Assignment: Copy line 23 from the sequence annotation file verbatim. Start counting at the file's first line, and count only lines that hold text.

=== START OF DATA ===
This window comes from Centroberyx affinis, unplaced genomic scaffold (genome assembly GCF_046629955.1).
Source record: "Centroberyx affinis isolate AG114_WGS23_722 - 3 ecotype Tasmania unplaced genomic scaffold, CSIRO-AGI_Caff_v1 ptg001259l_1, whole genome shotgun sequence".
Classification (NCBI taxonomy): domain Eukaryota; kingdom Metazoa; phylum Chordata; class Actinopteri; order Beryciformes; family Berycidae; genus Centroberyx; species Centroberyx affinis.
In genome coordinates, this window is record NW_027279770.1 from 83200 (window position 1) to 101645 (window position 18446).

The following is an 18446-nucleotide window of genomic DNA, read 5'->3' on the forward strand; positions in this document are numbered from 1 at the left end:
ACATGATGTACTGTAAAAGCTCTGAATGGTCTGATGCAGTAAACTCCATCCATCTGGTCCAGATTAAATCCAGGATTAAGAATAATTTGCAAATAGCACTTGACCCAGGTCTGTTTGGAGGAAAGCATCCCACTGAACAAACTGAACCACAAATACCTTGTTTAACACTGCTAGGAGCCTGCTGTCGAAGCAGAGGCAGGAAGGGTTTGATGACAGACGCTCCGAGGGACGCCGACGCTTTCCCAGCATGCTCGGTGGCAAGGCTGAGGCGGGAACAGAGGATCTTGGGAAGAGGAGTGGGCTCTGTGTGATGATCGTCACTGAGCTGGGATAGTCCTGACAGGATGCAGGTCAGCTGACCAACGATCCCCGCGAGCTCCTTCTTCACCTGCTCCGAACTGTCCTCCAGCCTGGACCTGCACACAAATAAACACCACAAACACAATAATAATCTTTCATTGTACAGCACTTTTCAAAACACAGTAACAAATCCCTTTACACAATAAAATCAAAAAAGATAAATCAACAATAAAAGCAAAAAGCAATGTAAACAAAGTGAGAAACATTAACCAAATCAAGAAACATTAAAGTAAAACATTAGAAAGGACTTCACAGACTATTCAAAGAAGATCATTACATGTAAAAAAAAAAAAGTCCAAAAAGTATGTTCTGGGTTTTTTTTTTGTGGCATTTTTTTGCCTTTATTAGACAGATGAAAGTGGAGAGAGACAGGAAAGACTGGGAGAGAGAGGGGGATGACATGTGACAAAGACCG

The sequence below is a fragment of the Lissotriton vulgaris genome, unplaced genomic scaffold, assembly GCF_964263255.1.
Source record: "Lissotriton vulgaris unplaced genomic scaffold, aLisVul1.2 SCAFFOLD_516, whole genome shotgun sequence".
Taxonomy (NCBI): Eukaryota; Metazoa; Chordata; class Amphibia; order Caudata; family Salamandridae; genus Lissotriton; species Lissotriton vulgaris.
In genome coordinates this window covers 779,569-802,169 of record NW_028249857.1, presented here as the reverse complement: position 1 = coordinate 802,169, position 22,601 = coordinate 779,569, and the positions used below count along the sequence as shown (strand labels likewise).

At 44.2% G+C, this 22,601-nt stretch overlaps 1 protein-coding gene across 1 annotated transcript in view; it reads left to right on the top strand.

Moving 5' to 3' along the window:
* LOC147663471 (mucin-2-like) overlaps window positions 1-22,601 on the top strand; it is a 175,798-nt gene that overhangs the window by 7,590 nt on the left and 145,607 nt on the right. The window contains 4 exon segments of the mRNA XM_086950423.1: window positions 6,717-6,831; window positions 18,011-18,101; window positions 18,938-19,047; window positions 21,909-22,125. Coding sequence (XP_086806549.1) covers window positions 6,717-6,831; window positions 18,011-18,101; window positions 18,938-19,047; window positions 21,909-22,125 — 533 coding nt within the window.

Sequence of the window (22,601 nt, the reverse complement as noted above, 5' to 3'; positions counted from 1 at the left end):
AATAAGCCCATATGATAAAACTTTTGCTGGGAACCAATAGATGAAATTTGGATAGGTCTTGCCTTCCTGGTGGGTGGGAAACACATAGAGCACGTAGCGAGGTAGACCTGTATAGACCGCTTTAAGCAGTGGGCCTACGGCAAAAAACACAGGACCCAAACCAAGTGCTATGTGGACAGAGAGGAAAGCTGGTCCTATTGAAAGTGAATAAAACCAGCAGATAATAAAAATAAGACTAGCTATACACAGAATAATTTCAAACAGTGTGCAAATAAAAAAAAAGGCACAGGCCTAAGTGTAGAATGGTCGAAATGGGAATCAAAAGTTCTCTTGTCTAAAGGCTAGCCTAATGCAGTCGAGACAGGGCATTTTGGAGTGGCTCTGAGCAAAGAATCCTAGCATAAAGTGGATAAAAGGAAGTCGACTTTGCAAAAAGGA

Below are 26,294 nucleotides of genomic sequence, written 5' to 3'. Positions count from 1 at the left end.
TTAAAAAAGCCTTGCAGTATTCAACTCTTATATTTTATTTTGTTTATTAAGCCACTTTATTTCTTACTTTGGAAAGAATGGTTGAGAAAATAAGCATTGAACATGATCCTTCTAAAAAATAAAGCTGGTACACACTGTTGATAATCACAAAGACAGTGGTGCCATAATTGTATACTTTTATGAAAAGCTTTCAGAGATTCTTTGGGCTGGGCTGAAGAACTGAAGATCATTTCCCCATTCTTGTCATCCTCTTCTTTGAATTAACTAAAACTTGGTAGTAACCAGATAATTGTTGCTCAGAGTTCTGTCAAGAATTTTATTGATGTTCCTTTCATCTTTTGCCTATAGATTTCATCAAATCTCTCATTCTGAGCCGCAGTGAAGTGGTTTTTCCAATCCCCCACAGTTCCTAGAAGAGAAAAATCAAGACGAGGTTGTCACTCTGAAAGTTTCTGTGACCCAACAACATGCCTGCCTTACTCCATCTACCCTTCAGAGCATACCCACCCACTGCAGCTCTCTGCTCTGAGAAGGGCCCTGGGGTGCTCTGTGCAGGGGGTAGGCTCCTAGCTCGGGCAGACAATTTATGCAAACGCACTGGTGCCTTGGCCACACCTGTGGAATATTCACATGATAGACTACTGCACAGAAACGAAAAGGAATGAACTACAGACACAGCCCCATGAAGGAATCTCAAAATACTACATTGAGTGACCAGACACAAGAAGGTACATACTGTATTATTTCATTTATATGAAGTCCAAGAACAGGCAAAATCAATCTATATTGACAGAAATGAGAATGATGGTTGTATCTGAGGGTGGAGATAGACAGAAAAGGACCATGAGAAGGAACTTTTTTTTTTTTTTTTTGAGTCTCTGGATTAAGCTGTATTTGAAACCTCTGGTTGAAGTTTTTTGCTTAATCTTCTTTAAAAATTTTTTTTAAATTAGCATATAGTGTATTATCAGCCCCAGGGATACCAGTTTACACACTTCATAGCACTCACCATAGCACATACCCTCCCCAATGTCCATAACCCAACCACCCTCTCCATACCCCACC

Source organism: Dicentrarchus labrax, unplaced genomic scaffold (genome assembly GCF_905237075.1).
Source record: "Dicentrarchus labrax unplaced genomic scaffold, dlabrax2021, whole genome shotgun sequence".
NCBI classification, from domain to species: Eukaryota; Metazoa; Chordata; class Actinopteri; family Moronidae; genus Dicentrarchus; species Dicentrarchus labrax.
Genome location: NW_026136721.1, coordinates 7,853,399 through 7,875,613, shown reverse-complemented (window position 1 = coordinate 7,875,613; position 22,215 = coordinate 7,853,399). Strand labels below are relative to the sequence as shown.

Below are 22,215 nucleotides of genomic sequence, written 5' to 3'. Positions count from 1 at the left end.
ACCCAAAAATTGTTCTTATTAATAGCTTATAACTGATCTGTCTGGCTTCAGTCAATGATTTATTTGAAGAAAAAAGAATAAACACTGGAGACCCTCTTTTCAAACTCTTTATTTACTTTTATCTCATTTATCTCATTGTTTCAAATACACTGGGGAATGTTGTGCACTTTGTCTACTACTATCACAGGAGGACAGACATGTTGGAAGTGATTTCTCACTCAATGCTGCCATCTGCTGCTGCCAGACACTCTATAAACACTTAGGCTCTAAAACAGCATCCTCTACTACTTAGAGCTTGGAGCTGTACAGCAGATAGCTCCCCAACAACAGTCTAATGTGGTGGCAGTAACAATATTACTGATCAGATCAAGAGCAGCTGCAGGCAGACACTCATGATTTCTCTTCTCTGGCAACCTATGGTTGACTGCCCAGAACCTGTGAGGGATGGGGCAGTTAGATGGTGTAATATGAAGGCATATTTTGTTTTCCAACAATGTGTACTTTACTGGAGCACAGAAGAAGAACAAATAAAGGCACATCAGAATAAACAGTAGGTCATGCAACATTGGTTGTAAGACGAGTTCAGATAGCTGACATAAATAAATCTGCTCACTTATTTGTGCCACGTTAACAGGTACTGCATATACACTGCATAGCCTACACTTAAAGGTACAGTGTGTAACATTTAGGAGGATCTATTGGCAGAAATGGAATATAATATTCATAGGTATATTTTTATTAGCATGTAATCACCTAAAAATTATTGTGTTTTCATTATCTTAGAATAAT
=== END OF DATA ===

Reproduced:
ACCCAAAAATTGTTCTTATTAATAGCTTATAACTGATCTGTCTGGCTTCAGTCAATGATTTATTTGAAGAAAAAAGAATAAACACTGGAGACCCTCTTTTCAAACTCTTTATTTACTTTTATCTCATTTATCTCATTGTTTCAAATACACTGGGGAATGTTGTGCACTTTGTCTACTACTATCACAGGAGGACAGACATGTTGGAAGTGATTTCTCACTCAATGCTGCCATCTGCTGCTGCCAGACACTCTATAAACACTTAGGCTCTAAAACAGCATCCTCTACTACTTAGAGCTTGGAGCTGTACAGCAGATAGCTCCCCAACAACAGTCTAATGTGGTGGCAGTAACAATATTACTGATCAGATCAAGAGCAGCTGCAGGCAGACACTCATGATTTCTCTTCTCTGGCAACCTATGGTTGACTGCCCAGAACCTGTGAGGGATGGGGCAGTTAGATGGTGTAATATGAAGGCATATTTTGTTTTCCAACAATGTGTACTTTACTGGAGCACAGAAGAAGAACAAATAAAGGCACATCAGAATAAACAGTAGGTCATGCAACATTGGTTGTAAGACGAGTTCAGATAGCTGACATAAATAAATCTGCTCACTTATTTGTGCCACGTTAACAGGTACTGCATATACACTGCATAGCCTACACTTAAAGGTACAGTGTGTAACATTTAGGAGGATCTATTGGCAGAAATGGAATATAATATTCATAGGTATATTTTTATTAGCATGTAATCACCTAAAAATTATTGTGTTTTCATTATCTTAGAATAAT